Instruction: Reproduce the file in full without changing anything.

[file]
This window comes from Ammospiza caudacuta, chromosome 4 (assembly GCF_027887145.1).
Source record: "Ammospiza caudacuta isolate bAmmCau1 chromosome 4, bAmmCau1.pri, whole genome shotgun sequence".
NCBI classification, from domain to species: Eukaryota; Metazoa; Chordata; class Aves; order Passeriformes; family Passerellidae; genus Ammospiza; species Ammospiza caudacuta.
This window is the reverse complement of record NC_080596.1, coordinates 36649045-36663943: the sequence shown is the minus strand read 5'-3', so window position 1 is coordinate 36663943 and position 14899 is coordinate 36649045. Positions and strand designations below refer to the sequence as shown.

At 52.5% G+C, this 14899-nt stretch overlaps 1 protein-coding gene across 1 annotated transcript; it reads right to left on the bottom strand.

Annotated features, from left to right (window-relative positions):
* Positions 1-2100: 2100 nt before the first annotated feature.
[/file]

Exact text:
This window comes from Ammospiza caudacuta, chromosome 4 (assembly GCF_027887145.1).
Source record: "Ammospiza caudacuta isolate bAmmCau1 chromosome 4, bAmmCau1.pri, whole genome shotgun sequence".
NCBI classification, from domain to species: Eukaryota; Metazoa; Chordata; class Aves; order Passeriformes; family Passerellidae; genus Ammospiza; species Ammospiza caudacuta.
This window is the reverse complement of record NC_080596.1, coordinates 36649045-36663943: the sequence shown is the minus strand read 5'-3', so window position 1 is coordinate 36663943 and position 14899 is coordinate 36649045. Positions and strand designations below refer to the sequence as shown.

At 52.5% G+C, this 14899-nt stretch overlaps 1 protein-coding gene across 1 annotated transcript; it reads right to left on the bottom strand.

Annotated features, from left to right (window-relative positions):
* Positions 1-2100: 2100 nt before the first annotated feature.